Supplemental testimony filed by FERC staff as part of a review of various Enron trader audio tape files shows additional examples of how the now-bankrupt former energy trading giant tried to game the Western power markets in 2000-2001, Commission staff said [EL03-180, et al].
FERC staff has been plowing through thousands of hours worth of audio tapes as part of a FERC probe into possible manipulation of California's energy markets in 2000-2001 and Enron's relationships and practices in the West during that time frame.
The audio tapes have been investigated by Commission staff in three stages. The first stage was an exhaustive review of all 2,966 hours of audio tapes provided to the Snohomish Public Utility District No. 1. The second stage was a statistically derived random sampling of the remaining 21,000 hours of audio tape from Enron's West Desk trading operations in Portland, OR.
The third stage is a targeted investigation of the Enron tapes using various leads to select specific channels, traders, and dates. Several FERC staff members filed prepared testimony this month related to findings reached in the third stage of the probe.
FERC staff member Natalie Tingle-Stewart confirmed in her April 14 testimony that there was a particular focus to the targeted review that differed from the earlier reviews. Specifically, staff focused on three narrow aspects of the tapes: conversations related to potential "Death Star" transactions, conversations that shed more light on the nature of partnership arrangements and how they worked and conversations that revealed an intent to game the system through various strategies.
FERC trial staff "found additional conversations that show that the Enron energy traders in the Portland office were clearly attempting to use strategies that violated the [California] ISO market rules," Tingle-Stewart noted.
In his supplemental testimony, FERC staff member Edward Gross said that he found "a number of additional examples of taped conversations relating to Enron's standard practices for bidding into the ISO's ancillary services markets in the hour-ahead and day-ahead markets that indicate that Enron knowingly engaged in gaming practices (such as paper trading) which violated ISO market rules and consequently impacted system-wide reliability negatively."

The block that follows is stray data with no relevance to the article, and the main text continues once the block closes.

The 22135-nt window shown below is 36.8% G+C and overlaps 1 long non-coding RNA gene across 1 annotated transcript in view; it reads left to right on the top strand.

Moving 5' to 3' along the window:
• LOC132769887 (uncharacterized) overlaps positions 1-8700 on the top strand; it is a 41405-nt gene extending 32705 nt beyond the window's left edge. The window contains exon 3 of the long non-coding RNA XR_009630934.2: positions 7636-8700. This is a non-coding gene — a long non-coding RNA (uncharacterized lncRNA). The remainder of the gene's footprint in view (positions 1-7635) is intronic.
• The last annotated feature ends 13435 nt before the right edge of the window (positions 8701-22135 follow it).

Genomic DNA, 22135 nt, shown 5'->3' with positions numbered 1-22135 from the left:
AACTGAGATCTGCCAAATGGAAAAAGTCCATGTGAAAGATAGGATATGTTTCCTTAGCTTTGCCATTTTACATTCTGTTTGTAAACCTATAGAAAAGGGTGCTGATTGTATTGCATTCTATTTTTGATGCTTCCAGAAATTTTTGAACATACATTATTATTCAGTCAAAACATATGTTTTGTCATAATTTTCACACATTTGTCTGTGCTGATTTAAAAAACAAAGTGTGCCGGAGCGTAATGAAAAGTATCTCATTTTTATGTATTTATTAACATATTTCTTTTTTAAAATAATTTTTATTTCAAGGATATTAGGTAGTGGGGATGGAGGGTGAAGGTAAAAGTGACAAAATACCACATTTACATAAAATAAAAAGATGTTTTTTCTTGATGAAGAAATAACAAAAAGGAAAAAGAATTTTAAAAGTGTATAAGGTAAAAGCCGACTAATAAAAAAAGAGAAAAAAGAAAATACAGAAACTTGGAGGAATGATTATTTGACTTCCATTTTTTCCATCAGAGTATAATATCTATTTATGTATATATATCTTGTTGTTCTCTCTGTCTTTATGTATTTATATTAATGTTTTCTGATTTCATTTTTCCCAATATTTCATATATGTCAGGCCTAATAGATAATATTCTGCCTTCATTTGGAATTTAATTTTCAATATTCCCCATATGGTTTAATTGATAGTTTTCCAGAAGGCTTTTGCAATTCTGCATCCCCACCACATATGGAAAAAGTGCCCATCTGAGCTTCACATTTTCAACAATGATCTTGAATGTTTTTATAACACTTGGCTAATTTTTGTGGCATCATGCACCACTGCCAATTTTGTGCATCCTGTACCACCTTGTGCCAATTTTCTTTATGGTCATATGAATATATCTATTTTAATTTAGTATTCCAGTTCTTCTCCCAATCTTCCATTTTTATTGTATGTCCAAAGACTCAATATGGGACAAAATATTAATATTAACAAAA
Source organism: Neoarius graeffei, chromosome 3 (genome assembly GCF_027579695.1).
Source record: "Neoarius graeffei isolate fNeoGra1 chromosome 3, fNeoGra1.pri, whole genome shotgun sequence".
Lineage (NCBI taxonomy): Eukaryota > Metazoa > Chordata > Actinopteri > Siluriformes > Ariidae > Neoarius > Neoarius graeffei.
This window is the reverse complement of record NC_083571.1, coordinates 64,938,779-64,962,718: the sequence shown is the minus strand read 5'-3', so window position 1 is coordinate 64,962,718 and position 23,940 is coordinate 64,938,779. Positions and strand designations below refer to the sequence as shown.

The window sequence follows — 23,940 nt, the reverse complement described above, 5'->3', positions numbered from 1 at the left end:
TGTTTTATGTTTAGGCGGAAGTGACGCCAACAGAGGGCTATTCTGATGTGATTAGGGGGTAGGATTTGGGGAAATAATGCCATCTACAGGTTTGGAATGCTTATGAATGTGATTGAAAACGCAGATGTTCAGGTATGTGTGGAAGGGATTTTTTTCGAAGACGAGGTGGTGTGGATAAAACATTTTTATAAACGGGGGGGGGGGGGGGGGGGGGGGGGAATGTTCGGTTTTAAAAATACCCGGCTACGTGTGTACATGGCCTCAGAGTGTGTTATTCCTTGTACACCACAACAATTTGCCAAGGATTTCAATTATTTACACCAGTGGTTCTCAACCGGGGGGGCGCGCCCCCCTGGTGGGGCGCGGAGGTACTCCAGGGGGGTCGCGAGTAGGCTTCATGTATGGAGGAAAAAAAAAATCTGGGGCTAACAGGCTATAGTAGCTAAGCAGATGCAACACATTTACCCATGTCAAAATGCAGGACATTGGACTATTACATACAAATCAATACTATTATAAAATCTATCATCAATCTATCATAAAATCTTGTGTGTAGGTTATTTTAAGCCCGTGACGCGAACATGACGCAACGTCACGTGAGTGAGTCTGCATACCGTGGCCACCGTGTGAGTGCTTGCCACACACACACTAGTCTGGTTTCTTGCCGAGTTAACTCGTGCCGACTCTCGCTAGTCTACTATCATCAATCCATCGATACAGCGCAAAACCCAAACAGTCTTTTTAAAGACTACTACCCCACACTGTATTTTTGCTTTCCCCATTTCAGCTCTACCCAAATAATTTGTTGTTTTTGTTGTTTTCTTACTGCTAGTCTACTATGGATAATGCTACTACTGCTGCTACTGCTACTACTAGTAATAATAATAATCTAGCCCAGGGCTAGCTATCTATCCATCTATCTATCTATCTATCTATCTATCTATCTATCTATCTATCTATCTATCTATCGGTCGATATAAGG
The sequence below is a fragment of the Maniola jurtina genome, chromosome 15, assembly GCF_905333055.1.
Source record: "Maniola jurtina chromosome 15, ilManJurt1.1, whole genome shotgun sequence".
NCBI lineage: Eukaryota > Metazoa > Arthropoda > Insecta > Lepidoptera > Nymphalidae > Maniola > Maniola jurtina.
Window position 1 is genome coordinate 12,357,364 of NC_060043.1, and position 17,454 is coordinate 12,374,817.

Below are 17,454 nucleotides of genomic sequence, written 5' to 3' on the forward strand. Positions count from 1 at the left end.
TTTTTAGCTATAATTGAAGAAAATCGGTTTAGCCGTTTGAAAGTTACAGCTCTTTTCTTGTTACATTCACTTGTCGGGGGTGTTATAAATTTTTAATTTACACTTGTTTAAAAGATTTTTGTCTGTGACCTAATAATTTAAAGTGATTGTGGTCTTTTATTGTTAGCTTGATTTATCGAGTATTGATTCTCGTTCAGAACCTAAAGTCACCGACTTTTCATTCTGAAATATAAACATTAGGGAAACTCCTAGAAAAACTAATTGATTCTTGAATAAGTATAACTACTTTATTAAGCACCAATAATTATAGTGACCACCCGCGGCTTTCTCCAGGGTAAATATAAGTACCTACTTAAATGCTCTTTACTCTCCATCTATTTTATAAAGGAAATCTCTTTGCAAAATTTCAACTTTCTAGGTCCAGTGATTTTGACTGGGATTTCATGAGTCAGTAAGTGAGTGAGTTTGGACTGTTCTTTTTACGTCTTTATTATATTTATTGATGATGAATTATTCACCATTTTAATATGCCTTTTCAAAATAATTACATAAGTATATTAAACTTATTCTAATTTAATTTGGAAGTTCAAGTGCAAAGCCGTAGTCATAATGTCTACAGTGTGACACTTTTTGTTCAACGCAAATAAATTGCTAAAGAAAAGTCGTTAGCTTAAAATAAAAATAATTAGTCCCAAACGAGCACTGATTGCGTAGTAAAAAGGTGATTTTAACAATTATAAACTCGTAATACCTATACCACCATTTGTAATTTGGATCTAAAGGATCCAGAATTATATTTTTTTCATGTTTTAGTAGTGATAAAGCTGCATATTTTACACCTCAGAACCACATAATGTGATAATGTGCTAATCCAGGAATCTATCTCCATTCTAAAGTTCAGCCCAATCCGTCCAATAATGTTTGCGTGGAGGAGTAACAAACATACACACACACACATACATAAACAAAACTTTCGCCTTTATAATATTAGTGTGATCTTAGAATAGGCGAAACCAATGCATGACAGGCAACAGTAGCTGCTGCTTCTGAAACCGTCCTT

Gross referred to a series of conversations in which various Enron traders and personnel discuss among themselves the standard practice of "zeroing" out day-ahead ancillary service bids to prevent receiving an ancillary service award.
"Specifically, Enron traders are left scrambling to try and find capacity to cover an unintended ancillary service award that occurred because of improper execution of Enron's standard paper trading practice of 'zeroing' out the day-ahead bids," Gross testified.
Throughout these conversations "it is clear that these Enron personnel are aware that being unable to provide the ancillary services in the event Enron is called to deliver on an award creates reliability problems for the ISO. In addition, there are a number of calls where Enron employees contact what appear to be personnel at generators as they scrambled to cover the ancillary service bid that it has been awarded."
Included in these conversations are discussions of how to explain the problem to the California ISO so as to make it appear that the remaining "unzeroed" bid is the result of a simple glitch in the Enron system software rather than a standard trading practice, according to the FERC staff member.
Gross noted that the series of calls ends with a conversation between an Enron employee and an ISO operator who asks specifically about a series of previously submitted schedules that "disappeared" (except for one apparently unintended bid). The Enron employee explains that none of the schedules should have been submitted and that Enron is experiencing a computer glitch which it is trying to resolve with their "client service rep."
Meanwhile, Commission staff member Barry Sullivan used his supplemental testimony to address specific Enron trader audio tape files concerning the Death Star market manipulation trading strategy.
In previous testimony, Sullivan noted that FERC staff was continuing with a targeted investigation of the Enron trader audio tapes and that staff would present the results of the targeted tape investigation after it received permission from the Department of Justice to disclose the contents of the tapes.
"Trial staff has received permission from the Department of Justice to use additional audio tape evidence, which I am presenting in this supplemental tape testimony," Sullivan said.
Among other things, Sullivan identified and provided transcripts of conversations and specific audio files that he referenced in his March 1, 2005 initial tape testimony concerning 17 specific days of Death Star deals between Enron and Portland General Electric.
FERC last month posted on its website the filed testimony of several FERC staff members related to the audio tapes probe (see NGI, March 7). At that time, one of the Commission staff members said that staff had only "scratched the surface of the amount of material in hand" and recommended further review of Enron Power Marketing Inc. (EPMI) energy trader audio tapes of telephone conversations.
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